There may be an is-ought gap, but there is a sturdy ought-is bridge that allows those in power to shuttle their ideals from the realm of the intellect and into social reality. From mass migration to post-nationalism to LGBT children – there is clear evidence that the mechanisms of cultural transmission can be just as successfully utilised by culture-distorters as by its originators and preservers.
Now, I don’t want to make too much of these sweeping statements. But I cannot help but think that Justin Trudeau is right. Canada is the world’s first post-national state. There is no mainstream, here. And any semblance of a ‘mainstream’ is merely manufactured for political manipulation.
We saw this demonstrated during the turbulence of the Coronavirus pandemic when we were told to mobilise to protect the ‘common good’ – which meant listen to the ‘experts’ and submit to their medical authoritarianism. We also see this manipulation with regards to Ukraine.
While we’ve been instructed to dust off our patriotism and put is on display for Ukraine, our culture, patriotism, national identity and character have been put on the chopping block of deconstruction.
Additionally, we are to look at their own nation of Canada and, on Canada Day, acknowledge that ‘Canada [Day] is literally a celebration, in one respect or another, of the genocide that happened’. In fact, we, as Euro-Canadians, are told to reflect on whether Canada Day should be scrapped altogether in the favour of embracing our own condemnation by an accusatory party that provides neither conclusive evidence of their accusations nor the opportunity for the accused to provide exculpatory evidence. All of this is being propagated by an all-too-eager government-funded press.
I don’t know about you, dear reader, but I won’t be spoken to in that tone of voice.
Our leaders don’t seem to care about their respective populations – nor do they care about the people of Ukraine – in any sense over-and-above those populations’ capacities and interests in shoring up the global neo-liberal order.
Furthermore, we see deep regional divisions in this country. This regionalism isn’t new, and the conflicts will never be mended at the national level as our political apparatuses are centralised in the east – often at the expense of the west – and its the ruling class has seen little need to compromise with competing interests. A resultant collapse into regionalism, therefore, may be the most likely option, and that would further divide our country. So, perhaps ‘saving’ the country is at odds with preserving our own identities in a nation filled with competing regional interests. But why would one want to ‘save’ a post-national state?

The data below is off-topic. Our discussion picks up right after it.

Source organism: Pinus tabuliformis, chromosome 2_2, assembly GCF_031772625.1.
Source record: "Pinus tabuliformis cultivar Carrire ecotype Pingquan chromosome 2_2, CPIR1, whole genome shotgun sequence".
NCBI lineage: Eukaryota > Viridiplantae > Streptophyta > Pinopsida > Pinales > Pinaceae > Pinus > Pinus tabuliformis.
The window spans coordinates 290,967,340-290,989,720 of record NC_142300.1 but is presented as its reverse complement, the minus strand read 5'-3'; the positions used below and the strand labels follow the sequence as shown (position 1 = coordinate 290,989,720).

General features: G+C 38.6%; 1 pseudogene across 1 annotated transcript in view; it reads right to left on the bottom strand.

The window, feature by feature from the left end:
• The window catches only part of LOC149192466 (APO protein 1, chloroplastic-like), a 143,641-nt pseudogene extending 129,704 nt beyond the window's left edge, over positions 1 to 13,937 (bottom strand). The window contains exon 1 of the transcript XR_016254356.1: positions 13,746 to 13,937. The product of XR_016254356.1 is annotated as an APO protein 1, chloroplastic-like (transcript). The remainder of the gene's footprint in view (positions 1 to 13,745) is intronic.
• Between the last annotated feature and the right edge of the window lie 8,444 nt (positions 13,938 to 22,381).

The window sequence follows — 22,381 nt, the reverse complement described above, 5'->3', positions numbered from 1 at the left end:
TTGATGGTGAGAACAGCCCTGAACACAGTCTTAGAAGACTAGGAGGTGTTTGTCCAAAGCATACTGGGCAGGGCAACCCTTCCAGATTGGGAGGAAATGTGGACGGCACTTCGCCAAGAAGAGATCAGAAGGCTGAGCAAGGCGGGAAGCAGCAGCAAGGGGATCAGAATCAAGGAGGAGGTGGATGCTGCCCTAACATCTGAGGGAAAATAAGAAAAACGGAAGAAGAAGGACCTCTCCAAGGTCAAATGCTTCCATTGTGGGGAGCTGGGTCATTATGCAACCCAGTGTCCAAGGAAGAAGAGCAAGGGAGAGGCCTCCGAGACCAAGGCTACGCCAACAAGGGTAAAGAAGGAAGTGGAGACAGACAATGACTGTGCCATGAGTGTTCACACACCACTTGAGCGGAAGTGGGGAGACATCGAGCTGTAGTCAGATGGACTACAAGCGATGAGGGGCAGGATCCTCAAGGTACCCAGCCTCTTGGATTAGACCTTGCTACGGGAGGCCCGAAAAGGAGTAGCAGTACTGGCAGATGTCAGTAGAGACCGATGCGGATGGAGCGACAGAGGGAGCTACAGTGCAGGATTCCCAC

No matter how the nationalism-regionalism scenario plays out, we are still in a battle for the reins of cultural transmission – and taking over those reins will require not only that people be persuaded to our side, but also an acknowledgement that things are going to get worse: ecologically, politically, demographically, spiritually.
Now, in every age, people have thought that they’re living in particularly gloomy times. I hear that. One mustn’t get too doomy. But this time where we find ourselves in is unique, and a sufficient amount of doomy thinking should prompt productive thinking and action.
We’ve seen some promising resistance à la the Freedom Convoy. Additionally, though I am not in favour of Russia’s invasion of Ukraine (despite Russia’s behaviour being an intelligible response to Western hubris and aggression), the dormant appetites for nationalism that the war has awakened may also show some promise – not in the sense of committing Canada to war, but rather that Canadians will think in more nationalistic ways and begin to ask more pressing questions about the global neo-liberal order.
Finally, there is growing resentment and protest directed at Drag Queen Story Hour events that target children with LGBT propaganda, and we do, apparently, have a growing recognition in the Canadian public that Euro-Canadians are being replaced through mass migration.
These instances may not seem to be obviously connected, but I think they are examples of people becoming more cognizant of what is being done to them by elites who care little for their interests and values. As such, these cases may be suggestive of some possible societal trends of pushback.
The current crop of culture-distorters controls the spaces for discourse, analysis, intellectual formation, rebellion, and finally, developing alternative ways of living, as well as the acceptable range of discussion – and they refuse to believe that they do. And as our lived reality begins to diverge from the promises of these people, we must point out this fact. We must point out that those who are in charge are taking us down a path of their making and refusing to take responsibility for the decline they intend to manage.
Not only must we point out the facts, but we must protect and cultivate that which worthy of loyalty – take the efforts to find others and form closer bonds which, hopefully, turn into communities – and, especially in this coming political season, accept nothing less from potential leaders.
There may be no mainstream in Canada, but there are tributaries. And in our turbulent times, we must ferry these waters with care and perseverance.